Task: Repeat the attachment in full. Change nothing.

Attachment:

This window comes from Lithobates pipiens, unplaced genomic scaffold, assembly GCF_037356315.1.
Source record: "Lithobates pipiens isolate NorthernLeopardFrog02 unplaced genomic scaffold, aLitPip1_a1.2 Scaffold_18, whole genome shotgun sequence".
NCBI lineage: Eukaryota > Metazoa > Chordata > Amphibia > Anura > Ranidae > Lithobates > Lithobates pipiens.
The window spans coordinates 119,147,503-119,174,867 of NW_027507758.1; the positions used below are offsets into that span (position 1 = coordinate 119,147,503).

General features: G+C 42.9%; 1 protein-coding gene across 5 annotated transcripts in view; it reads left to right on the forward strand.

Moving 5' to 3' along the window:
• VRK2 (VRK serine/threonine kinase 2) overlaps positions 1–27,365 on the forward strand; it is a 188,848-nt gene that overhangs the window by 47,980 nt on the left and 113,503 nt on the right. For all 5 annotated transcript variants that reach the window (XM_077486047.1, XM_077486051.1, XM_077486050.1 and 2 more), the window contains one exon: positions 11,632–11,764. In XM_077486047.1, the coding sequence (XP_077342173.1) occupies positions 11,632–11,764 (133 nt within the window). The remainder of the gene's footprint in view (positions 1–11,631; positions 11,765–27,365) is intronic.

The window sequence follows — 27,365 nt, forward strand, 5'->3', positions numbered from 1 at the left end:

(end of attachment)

This window comes from Lithobates pipiens, unplaced genomic scaffold, assembly GCF_037356315.1.
Source record: "Lithobates pipiens isolate NorthernLeopardFrog02 unplaced genomic scaffold, aLitPip1_a1.2 Scaffold_18, whole genome shotgun sequence".
NCBI lineage: Eukaryota > Metazoa > Chordata > Amphibia > Anura > Ranidae > Lithobates > Lithobates pipiens.
The window spans coordinates 119,147,503-119,174,867 of NW_027507758.1; the positions used below are offsets into that span (position 1 = coordinate 119,147,503).

General features: G+C 42.9%; 1 protein-coding gene across 5 annotated transcripts in view; it reads left to right on the forward strand.

Moving 5' to 3' along the window:
• VRK2 (VRK serine/threonine kinase 2) overlaps positions 1–27,365 on the forward strand; it is a 188,848-nt gene that overhangs the window by 47,980 nt on the left and 113,503 nt on the right. For all 5 annotated transcript variants that reach the window (XM_077486047.1, XM_077486051.1, XM_077486050.1 and 2 more), the window contains one exon: positions 11,632–11,764. In XM_077486047.1, the coding sequence (XP_077342173.1) occupies positions 11,632–11,764 (133 nt within the window). The remainder of the gene's footprint in view (positions 1–11,631; positions 11,765–27,365) is intronic.

The window sequence follows — 27,365 nt, forward strand, 5'->3', positions numbered from 1 at the left end: